Tuesday, May 13, 2014

Homeless Case Management Faux Pas

Consider this scenario:
    With an increasing homeless population, the good citizens take notice of all the alcoholics and mentally ill people wandering the streets, and so they call on the city to "do something about it."   In a charitable mood, city officials decide to allocate funds to help the homeless.  Those funds are given to a local shelter, since the shelter administrators are considered the experts on homelessness.   The shelter hires two case managers and gives them office space to work from.

Announcements are made in the shelter about the services available from these new case managers.   Some of the homeless who spend their days around the shelter avail themselves of these services.  For several months the city funds this case management program, but it fails to see any progress made on the streets - the drunks and mentally ill people are still wandering around the city.   Complaints from citizens continue.  City officials call on the shelter to ask what is going on with the program.   The case managers show their records to the city officials, proving that they are doing the job assigned them.    Everyone is perplexed.   Money is being spent, the case managers are doing as instructed, but the problem remains.    What is wrong with this picture?

Here is the deal - homeless people can be divided into two types - shelter homeless, and street homeless.   The homeless who spend their days around shelters do so for several reasons, safety and comfort usually.  Those homeless who do not make use of shelters have their own reasons, a lack of trust is usually at the top of that list. Also, the addicts and mentally ill who wander the streets usually lack the skills necessary for living in a shelter.   Because the shelter homeless spend their days in and around shelters, they are not usually noticed by the general public.  Those homeless who wander city streets have no other choice.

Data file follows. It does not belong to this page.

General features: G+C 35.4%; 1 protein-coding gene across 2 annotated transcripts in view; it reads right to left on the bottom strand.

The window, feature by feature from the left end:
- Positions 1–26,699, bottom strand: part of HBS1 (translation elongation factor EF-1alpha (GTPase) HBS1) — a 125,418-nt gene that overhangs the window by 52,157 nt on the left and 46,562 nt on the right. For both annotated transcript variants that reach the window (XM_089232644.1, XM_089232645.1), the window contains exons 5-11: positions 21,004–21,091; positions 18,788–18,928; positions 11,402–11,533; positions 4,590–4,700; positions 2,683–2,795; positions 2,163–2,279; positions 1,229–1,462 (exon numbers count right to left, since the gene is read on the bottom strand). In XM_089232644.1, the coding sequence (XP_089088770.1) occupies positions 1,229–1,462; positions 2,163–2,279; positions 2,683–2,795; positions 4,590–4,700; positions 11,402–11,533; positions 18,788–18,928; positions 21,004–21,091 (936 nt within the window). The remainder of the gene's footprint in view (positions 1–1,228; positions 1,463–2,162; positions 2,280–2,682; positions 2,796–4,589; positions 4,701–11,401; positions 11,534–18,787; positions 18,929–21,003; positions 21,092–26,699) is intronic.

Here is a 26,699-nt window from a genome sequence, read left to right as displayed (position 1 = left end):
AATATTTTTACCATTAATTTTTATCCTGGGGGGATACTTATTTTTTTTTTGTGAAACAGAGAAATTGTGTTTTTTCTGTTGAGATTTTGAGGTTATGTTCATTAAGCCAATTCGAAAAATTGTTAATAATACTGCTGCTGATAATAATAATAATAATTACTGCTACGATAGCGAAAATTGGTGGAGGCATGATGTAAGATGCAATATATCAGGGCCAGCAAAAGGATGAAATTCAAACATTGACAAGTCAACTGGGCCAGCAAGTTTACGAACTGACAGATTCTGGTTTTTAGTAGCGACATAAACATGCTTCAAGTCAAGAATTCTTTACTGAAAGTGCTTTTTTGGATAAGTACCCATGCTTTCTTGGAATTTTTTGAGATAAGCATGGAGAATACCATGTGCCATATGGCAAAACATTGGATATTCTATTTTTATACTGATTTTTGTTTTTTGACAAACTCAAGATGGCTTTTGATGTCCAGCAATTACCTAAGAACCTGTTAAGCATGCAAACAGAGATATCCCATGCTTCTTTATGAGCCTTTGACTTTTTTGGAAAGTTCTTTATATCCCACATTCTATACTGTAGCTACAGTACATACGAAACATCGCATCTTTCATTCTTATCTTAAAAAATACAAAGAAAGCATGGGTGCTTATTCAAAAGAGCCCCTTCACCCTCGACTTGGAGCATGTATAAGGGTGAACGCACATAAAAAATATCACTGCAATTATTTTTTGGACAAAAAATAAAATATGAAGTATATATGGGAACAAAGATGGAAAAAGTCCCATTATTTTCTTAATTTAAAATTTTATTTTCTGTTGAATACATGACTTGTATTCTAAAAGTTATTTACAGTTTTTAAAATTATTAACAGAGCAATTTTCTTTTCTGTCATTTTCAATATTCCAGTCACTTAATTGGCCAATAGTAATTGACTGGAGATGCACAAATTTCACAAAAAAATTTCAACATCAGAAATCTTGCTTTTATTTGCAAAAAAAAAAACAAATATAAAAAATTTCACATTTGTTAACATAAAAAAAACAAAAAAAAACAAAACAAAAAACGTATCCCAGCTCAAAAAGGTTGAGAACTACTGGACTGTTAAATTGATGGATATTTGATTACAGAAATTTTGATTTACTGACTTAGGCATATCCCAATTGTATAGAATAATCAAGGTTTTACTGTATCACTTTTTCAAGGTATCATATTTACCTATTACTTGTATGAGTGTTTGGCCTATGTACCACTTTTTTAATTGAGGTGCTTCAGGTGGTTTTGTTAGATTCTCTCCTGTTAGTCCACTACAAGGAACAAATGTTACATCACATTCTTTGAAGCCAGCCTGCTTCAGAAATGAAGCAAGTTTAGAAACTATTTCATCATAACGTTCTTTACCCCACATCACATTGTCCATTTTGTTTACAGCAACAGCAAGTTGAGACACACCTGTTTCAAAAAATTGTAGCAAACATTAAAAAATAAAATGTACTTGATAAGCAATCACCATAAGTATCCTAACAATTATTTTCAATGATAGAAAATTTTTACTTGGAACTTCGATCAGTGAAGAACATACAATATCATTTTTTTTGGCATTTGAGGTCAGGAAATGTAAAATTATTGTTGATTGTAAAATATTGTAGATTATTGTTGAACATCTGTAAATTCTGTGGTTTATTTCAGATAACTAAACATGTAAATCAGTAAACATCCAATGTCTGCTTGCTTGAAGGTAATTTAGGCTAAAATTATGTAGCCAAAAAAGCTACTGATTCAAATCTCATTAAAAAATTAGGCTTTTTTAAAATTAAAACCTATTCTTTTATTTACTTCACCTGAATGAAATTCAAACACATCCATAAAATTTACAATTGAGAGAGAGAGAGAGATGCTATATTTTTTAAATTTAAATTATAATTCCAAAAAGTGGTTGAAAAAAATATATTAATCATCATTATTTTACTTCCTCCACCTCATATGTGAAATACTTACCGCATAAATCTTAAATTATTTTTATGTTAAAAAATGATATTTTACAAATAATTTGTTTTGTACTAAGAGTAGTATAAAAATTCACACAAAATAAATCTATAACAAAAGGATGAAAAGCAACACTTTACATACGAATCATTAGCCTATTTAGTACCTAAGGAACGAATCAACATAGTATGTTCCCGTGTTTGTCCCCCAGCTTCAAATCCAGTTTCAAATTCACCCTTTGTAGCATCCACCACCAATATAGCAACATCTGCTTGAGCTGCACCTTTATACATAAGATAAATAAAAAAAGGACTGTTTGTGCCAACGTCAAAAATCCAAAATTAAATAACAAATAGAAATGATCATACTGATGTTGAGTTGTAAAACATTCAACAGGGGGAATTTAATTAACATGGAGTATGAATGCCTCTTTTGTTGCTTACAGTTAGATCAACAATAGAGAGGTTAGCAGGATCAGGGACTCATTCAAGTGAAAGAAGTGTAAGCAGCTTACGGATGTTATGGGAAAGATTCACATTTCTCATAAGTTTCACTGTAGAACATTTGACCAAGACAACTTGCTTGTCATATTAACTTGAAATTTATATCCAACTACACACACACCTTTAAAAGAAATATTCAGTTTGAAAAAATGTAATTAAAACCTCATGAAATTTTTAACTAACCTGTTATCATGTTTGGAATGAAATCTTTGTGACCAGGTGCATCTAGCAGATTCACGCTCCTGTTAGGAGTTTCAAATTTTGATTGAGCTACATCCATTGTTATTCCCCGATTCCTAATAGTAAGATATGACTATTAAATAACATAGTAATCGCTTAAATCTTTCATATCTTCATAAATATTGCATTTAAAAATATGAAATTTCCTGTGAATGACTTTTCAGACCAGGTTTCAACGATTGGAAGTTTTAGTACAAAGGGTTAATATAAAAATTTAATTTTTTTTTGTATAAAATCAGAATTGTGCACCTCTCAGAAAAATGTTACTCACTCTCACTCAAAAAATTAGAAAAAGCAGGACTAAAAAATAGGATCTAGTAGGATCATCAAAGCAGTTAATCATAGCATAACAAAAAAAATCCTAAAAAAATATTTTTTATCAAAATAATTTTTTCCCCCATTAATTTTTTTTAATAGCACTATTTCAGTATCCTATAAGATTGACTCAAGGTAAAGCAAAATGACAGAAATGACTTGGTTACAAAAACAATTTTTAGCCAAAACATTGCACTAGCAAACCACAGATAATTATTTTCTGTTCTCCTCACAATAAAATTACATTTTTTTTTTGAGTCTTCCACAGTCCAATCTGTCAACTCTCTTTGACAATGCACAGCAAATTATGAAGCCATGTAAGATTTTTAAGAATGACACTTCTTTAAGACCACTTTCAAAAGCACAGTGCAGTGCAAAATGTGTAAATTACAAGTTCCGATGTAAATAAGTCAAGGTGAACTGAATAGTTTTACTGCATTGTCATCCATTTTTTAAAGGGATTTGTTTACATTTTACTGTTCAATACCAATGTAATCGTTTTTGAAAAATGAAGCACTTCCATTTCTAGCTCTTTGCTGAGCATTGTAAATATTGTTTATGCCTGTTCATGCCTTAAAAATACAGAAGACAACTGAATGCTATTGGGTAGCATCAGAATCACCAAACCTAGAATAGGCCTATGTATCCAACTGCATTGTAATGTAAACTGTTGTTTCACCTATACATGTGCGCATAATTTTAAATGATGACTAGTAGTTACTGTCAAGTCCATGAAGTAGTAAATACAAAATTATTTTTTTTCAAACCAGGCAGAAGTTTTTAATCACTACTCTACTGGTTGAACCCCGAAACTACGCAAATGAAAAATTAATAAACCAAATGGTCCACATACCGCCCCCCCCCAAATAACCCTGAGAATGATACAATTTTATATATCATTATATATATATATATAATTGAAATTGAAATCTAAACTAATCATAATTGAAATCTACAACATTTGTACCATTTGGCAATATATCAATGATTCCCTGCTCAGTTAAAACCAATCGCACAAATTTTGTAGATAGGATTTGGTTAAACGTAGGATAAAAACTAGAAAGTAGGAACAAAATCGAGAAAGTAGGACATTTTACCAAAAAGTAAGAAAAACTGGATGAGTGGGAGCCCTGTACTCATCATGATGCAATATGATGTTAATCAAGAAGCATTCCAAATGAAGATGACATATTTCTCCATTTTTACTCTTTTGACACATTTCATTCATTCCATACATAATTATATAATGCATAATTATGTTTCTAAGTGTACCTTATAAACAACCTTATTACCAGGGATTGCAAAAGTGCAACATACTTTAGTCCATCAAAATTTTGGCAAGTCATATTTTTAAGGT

The problem of the above scenario is that the case managers are sitting behind desks.  They are shuffling paper work instead of getting out and scouting the streets for homeless people who could benefit from their help.  To reduce the number of homeless people living on the streets, it is imperative that case managers, and others who work with the homeless, do outreach work.   They should not be sitting behind desks and waiting for the homeless to approach them.   Often these shelter case managers will claim that they don't have time to do outreach too.   And this may be true as resources are often limited.   It is easy for a case manager to occupy him/her self with helping 100 shelter homeless people file for food stamps instead of helping 2 street homeless find permanent housing.    When setting priorities it is important to establish quality over site and not just assume that the case managers should fend for themselves.   In the homelessness industry, communication is still the biggest problem, a lack of proper over site is a close second.

It is also important to recognize that not every outreach effort is really benefiting the homeless.  Many outreach efforts only work to get the homeless into shelters.  This may temporarily clear the streets of some homeless people, but this does nothing to actually help people overcome homelessness.    Shelters do afford a certain level of service, providing food shelter clothing etc., but rarely do shelters end homelessness.  In many cases they do more to enable it.

The best situation would be for case management to be available to all the different types of homeless people, for those who live in shelters and for those who do not, for those who live in camps, for those who couch surf, for those who have recently become homeless, and for those who are chronically homeless.